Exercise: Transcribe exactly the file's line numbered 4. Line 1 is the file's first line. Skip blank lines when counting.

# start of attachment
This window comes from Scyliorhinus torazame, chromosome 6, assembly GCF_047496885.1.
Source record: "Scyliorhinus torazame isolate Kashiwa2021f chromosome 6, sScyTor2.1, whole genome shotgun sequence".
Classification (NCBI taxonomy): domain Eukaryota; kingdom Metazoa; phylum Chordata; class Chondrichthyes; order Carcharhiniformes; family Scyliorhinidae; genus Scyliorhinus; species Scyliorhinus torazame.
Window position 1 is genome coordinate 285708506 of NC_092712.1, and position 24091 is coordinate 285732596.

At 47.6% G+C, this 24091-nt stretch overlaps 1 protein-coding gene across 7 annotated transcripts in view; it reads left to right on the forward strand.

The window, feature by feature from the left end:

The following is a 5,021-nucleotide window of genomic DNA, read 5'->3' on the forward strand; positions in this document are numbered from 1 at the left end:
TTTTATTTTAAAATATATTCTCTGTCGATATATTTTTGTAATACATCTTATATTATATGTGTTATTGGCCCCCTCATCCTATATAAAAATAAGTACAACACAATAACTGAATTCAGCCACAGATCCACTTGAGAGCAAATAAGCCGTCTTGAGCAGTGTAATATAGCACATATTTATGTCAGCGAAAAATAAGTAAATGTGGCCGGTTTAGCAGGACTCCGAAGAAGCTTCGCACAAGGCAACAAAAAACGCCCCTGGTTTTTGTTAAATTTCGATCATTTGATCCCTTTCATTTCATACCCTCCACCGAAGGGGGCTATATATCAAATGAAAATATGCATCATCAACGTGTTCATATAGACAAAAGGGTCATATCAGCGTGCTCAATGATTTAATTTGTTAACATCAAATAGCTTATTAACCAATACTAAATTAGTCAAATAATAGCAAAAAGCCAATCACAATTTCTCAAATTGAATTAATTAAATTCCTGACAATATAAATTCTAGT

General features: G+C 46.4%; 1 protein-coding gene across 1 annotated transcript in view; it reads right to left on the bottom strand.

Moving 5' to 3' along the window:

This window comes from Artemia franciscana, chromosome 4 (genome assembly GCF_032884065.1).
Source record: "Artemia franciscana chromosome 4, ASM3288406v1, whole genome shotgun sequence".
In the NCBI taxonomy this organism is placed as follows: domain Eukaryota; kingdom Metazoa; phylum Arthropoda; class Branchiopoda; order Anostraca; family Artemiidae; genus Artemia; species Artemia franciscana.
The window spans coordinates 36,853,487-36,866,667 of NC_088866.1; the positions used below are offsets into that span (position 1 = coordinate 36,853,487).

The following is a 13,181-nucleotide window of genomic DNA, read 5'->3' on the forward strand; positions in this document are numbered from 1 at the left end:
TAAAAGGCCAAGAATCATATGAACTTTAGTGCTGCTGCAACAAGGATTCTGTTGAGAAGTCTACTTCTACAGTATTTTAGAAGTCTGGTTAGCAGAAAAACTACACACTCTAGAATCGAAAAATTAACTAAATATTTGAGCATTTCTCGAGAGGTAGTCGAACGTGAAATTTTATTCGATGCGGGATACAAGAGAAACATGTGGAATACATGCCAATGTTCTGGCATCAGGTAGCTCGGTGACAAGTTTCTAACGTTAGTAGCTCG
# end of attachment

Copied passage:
Window position 1 is genome coordinate 285708506 of NC_092712.1, and position 24091 is coordinate 285732596.